How do you introduce a mainframe, a 40-year-old invention, to the world of modern IT? According to IBM, you run Linux on it. Big Blue says the open source OS, first offered on zSeries mainframes in 2000, now accounts for approximately 17 per cent of IBM's mainframe revenue and 22 per cent of hardware capacity shipped to customers. At the end of 2003, IBM had close to 300 customers running Linux in production environments and more than 1,000 customers in some stage of deployment.
Yes, you read that correctly. In an industry where many companies are pushing to replace mainframes with clusters of commodity Linux servers, IBM customers are spending big bucks to run the same OS on big iron.
To understand why, think in terms of total cost of ownership. According to Tim Kane, IBM's program director of Linux and virtualisation on zSeries, the management costs associated with clusters can quickly grow out of hand.
"It's easy to think of adding capacity in terms of, 'one more server, one more server,' " Kane says. "But over time, that adds up. If you add one per month, that's 12 servers by the end of the year. And many of our customers add more than one server per month."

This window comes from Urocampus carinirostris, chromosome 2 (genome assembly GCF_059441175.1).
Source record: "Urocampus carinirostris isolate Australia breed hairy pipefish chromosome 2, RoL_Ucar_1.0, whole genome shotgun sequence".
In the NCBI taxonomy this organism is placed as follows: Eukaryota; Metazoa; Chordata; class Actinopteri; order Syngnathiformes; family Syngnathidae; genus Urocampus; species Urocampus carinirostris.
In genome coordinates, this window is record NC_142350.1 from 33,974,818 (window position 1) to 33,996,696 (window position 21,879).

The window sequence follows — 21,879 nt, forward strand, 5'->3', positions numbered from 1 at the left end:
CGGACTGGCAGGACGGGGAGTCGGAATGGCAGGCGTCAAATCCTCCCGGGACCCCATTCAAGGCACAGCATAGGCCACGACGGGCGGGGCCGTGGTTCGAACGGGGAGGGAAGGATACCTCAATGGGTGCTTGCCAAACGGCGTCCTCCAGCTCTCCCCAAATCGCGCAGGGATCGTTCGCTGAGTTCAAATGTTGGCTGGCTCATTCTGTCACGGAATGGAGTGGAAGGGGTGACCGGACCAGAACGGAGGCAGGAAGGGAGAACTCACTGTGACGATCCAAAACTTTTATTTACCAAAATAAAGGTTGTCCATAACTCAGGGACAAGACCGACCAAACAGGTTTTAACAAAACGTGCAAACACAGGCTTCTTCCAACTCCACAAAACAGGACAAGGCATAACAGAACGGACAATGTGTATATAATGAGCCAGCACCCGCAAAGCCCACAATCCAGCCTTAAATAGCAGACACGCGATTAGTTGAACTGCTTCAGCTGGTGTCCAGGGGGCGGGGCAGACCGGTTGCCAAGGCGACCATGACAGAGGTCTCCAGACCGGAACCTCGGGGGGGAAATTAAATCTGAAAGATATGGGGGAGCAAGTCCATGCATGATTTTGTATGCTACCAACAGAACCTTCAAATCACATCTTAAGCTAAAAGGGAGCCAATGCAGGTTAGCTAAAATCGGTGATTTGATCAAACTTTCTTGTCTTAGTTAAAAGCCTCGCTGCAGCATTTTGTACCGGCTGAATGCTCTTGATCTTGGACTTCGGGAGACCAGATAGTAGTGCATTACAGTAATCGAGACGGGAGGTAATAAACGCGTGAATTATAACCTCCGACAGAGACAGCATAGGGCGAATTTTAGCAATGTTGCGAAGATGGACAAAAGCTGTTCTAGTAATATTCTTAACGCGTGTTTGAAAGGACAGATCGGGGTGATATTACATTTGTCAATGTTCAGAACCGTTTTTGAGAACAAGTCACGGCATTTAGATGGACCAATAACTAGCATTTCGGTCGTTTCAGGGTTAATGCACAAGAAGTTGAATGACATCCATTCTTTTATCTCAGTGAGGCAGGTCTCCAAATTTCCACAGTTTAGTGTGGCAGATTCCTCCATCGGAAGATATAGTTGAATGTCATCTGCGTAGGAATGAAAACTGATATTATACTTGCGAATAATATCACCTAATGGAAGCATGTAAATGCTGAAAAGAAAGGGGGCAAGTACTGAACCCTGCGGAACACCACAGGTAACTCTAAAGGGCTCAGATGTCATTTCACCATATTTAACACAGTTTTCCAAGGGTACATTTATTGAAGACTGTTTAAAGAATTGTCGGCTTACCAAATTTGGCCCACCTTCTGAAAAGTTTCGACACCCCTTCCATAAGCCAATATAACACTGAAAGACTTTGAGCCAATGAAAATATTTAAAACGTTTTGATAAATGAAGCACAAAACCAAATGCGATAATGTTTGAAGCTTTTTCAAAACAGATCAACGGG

The solution, Kane says, is to consolidate those distributed systems onto a single piece of hardware -- a zSeries mainframe -- using IBM's z/VM virtualisation software. Hundreds, even thousands of virtual Linux servers can run simultaneously on a single mainframe. The result is not just faster inter-application I/O but also a considerable reduction in the amount of space, electricity, manpower, and other resources needed to maintain the data centre.
"Very often, our strongest advocates are in the traditional IT organisation," Kane says. "They understand the value of the mainframe and some of the shortfalls of the three-tier distributed model."
Whether mainframe consolidation translates directly into reduced expenditures, however, is debatable. Hardware and software licensing costs keep mainframes mainly in the province of large corporations.
"Very few organisations that don't already have an IBM mainframe are likely to suddenly invest in the platform," says Mike Chuba, vice president and research director of storage and servers at Gartner. Chuba estimates IBM has added only about 100 first-time mainframe customers in each of the past two years. Still, some of those sales can be attributed to Linux for zSeries.
"While other platforms have narrowed the gap over the last five years, the IBM mainframe remains the gold standard, in many ways, for mission-critical workloads," Chuba says. "Note how many of the other server platforms now cite their 'mainframe attributes.' "
In other words: Why mimic the attributes of a mainframe with clustering when you can have the real thing?